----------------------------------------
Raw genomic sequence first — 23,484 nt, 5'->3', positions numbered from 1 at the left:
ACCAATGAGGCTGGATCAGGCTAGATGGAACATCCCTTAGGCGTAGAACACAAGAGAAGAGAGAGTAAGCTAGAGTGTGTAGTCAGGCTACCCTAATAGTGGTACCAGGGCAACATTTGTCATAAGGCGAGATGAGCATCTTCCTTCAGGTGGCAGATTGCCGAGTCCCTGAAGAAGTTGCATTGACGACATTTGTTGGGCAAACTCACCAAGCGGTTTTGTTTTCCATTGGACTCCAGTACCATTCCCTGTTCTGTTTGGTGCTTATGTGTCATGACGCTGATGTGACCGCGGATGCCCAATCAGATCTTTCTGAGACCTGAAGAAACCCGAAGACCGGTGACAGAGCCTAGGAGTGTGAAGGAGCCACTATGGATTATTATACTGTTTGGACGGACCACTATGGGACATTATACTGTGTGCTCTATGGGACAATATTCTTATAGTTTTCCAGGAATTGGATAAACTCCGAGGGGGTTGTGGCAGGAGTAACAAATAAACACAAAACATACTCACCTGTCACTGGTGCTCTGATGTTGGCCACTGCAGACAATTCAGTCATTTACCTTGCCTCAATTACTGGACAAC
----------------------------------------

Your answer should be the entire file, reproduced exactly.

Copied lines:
Raw genomic sequence first — 23,484 nt, 5'->3', positions numbered from 1 at the left:
ACCAATGAGGCTGGATCAGGCTAGATGGAACATCCCTTAGGCGTAGAACACAAGAGAAGAGAGAGTAAGCTAGAGTGTGTAGTCAGGCTACCCTAATAGTGGTACCAGGGCAACATTTGTCATAAGGCGAGATGAGCATCTTCCTTCAGGTGGCAGATTGCCGAGTCCCTGAAGAAGTTGCATTGACGACATTTGTTGGGCAAACTCACCAAGCGGTTTTGTTTTCCATTGGACTCCAGTACCATTCCCTGTTCTGTTTGGTGCTTATGTGTCATGACGCTGATGTGACCGCGGATGCCCAATCAGATCTTTCTGAGACCTGAAGAAACCCGAAGACCGGTGACAGAGCCTAGGAGTGTGAAGGAGCCACTATGGATTATTATACTGTTTGGACGGACCACTATGGGACATTATACTGTGTGCTCTATGGGACAATATTCTTATAGTTTTCCAGGAATTGGATAAACTCCGAGGGGGTTGTGGCAGGAGTAACAAATAAACACAAAACATACTCACCTGTCACTGGTGCTCTGATGTTGGCCACTGCAGACAATTCAGTCATTTACCTTGCCTCAATTACTGGACAAC